Do you every wake up and think that you either: 1) totally know how your day will go, or 2) you’ll just ‘wing it’? Chances are, you’re either completely person #1 or person #2.
Personally, I love going to bed the night before knowing 100% how the next day will go for me. Of course, things come up and plans change, but that isn’t the regular trend.
Today, I have 7 tips to help you maximize your day so you can be closer and closer to person #1.
Before you even get to building more free time into your day, you need to evaluate how you spend your time. A good way to do this is to you ask yourself a few questions:
What activities get you the most results, whether business, home, or personal?
What things make you happiest?
What helps you advance towards your goals?
Where can you cut your time waste? Or rather, where are you ‘busy’ and can’t admit that you’re actually zoning out on an endless Facebook or Instagram scroll? Time those activities and you will quickly realize how much precious time you are wasting that can be re-allocated to something else. (If your goal is to read more, keep a book in the car and reach for that instead of the smartphone!)
What are the most important things in your business, personal, and/or home life? Focus on bringing those things into your day. I’m not saying it will be easy right off the bat — but with patience, dedication, and practice eventually it will become easy.
A priority list if different than a to-do list. We think to-do lists are what help us accomplish the day’s tasks. In reality, we need to use a priority system to put those to-dos in order of importance AND time spent.
A good way to think of it is this: a daily priority list is based off of your mission and your goals so important tasks and items always go first. A to-do list is more time based. “Cool, I have an hour to start laundry while washing the veggies from the supermarket.” That’s great and all, but it also invites procrastination.
Working on the things that will help you accomplish your big goals, and not the little things, will help you feel accomplished day to day.
Unproductive meetings are a fantastic example of a time waster.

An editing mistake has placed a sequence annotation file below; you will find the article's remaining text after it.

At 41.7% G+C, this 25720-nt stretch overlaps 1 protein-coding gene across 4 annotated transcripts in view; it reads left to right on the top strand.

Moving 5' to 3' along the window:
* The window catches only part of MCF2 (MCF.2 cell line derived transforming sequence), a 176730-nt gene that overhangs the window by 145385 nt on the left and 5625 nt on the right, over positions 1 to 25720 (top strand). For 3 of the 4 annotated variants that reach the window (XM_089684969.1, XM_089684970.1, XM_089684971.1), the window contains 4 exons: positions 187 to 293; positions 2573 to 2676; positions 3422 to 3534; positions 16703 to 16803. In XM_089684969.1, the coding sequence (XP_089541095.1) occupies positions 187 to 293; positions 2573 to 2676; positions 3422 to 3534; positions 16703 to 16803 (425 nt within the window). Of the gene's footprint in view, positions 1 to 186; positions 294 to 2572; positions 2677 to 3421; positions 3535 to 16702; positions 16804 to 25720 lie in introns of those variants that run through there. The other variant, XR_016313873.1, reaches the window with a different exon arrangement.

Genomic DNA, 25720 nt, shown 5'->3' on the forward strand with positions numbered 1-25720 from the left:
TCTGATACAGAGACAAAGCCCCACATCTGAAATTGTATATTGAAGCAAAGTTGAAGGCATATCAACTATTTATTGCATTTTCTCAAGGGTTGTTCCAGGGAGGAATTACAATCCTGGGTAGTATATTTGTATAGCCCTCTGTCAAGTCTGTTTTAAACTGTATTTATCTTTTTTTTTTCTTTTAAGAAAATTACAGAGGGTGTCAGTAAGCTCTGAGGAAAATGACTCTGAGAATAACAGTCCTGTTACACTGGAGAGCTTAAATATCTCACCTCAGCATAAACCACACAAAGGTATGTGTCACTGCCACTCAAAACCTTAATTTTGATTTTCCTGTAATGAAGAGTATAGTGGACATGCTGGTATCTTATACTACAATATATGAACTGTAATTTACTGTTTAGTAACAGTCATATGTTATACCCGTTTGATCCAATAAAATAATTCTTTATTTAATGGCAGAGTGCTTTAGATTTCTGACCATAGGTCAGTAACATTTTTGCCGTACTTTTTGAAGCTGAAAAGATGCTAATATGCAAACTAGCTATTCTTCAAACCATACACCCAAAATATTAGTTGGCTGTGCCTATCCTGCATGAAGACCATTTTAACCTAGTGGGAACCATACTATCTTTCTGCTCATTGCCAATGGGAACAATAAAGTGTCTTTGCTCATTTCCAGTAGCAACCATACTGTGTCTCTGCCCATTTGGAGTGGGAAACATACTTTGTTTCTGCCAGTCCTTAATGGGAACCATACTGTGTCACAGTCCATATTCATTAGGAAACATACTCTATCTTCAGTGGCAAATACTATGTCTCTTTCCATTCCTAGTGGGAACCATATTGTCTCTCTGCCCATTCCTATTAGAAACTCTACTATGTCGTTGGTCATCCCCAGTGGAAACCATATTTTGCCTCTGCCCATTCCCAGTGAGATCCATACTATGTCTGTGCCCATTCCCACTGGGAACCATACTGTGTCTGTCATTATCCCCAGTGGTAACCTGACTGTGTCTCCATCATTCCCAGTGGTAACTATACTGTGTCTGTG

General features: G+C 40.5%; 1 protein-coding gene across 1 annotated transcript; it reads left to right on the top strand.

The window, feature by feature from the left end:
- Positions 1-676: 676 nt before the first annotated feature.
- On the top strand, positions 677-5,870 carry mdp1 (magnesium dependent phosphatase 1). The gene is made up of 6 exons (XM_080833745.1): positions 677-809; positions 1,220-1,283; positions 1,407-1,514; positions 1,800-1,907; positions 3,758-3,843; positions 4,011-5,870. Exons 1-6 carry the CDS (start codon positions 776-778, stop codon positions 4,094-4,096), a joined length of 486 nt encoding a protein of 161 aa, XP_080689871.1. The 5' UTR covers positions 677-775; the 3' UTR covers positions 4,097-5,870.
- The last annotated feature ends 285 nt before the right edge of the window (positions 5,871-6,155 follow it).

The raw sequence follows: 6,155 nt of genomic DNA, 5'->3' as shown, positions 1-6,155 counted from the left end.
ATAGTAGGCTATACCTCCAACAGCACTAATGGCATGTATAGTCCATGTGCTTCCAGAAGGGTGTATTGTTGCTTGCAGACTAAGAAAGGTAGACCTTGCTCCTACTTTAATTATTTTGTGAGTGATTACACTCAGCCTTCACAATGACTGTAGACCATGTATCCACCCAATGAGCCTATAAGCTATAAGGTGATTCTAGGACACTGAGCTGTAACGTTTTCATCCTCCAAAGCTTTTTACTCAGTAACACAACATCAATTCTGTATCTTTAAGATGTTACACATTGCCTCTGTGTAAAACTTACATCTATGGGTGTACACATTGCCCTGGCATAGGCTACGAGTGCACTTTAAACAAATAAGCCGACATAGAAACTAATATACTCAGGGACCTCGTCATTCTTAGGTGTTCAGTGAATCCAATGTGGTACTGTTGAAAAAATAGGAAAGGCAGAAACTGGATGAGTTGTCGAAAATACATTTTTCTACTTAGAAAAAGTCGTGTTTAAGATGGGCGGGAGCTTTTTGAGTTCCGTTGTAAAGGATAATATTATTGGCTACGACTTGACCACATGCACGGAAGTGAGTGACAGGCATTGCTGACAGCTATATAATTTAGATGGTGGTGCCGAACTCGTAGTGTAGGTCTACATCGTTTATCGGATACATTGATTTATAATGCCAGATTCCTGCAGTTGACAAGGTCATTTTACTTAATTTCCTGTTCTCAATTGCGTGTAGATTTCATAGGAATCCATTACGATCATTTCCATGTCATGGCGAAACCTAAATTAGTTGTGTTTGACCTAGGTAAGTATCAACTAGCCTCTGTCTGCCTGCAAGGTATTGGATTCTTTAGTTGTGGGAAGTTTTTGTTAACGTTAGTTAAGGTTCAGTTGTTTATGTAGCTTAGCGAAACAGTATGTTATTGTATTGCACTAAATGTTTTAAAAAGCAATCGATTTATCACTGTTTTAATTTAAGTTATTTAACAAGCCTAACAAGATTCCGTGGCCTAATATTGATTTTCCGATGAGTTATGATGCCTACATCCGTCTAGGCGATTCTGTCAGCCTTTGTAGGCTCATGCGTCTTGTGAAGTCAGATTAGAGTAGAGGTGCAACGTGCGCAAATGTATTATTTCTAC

If you must attend a meeting of any kind that may not actually be essential, ask for an agenda. Then determine if it will be detrimental if you don’t attend. If not, spend that travel and meeting time doing something that is more worthwhile — your family, project, etc.
Once you ask for the agenda, you can also ask or determine why the meeting leader called it in the first place. Try to streamline your meeting so you can bank up that time for something way more worth it. Believe me, everyone will still survive.
It seems counterintuitive, but planning by the day and not the week is more conducive to time well spent. Because let’s be honest: life happens everyday.
You never know when school will be canceled, or your car will break down, or a family member will pop in for a visit.
The saying “there’s always something” exists for a reason. I recommend planning each day in the morning (or, ideally, the night before). You can always write down your main tasks and appointments for the week in a longer list… and then assign those tasks to a day at the beginning of that day.
The Pomodoro Technique is a time-management method that uses a timer to break your work down into intervals. Generally, these intervals are 25 minutes long, depending on your personal work style and energy. There are apps and websites that can also help you with this technique and keep you on track.
Instead of thinking of all the things you need to get done in 24 hours, think of what you must get done in the next 25 minutes, and then the next. The pressure is on and it helps sharpen your focus and eliminate procrastination.
That said, I’m not the biggest fan of the Pomodoro technique myself.
I recommend trying it but not forcing it. Research has shown that it takes 23 minutes to get back into your focused work zone after being distracted. With that in mind, how might you feel if you were interrupted by your time every 25 minutes? As soon as you’ve gotten into your deep work, you’re pulled back out for a break!
My suggestion is to take a coffee or tea break and walk around a bit once you’ve hit a natural stopping point in your task or when you’ve completed it. Don’t create distractions for yourself because you THINK you’re supposed to be taking a break every 25 minutes.
Batching tasks is one of my favorite way to bank up time. Think about it — if you have to set up the sewing machine every single time you need to sew something and get everything ready and unpacked and clear the table off and then pack it all back up… if you do this twice a week that prep and break down time piles up fast! But if you decide to setup and break down the sewing machine only ONCE a week, you will very easily set aside time you could be doing on something else.
Like batching, monotasking can improve your productivity by putting the focus on one task at a time. Monotasking can help you avoid burnout because your brain is less tired from switching back and forth.
Please don’t ignore this last tip. Even though a small distraction may only take five minutes, five minutes for five days is twenty five minutes. And over the course of a month that’s over and hour and a half. Think about what a year of five minute distractions adds up to!
Technology is often the source of our five-minute distractions. Whether it’s an email, text, voicemail, or a game… we lived without it in the 90s, and we can still live without it now. Make new rules for yourself! Check out our recent article on using technology more effectively for some more advice here.
What’s your favorite way to schedule your work day so you can maximize your time? Share in the comments below!
Also, be sure to join us at inkWELL Press Productivity Co., our free, supportive online community where we discuss all things productivity, time management, goal setting and more.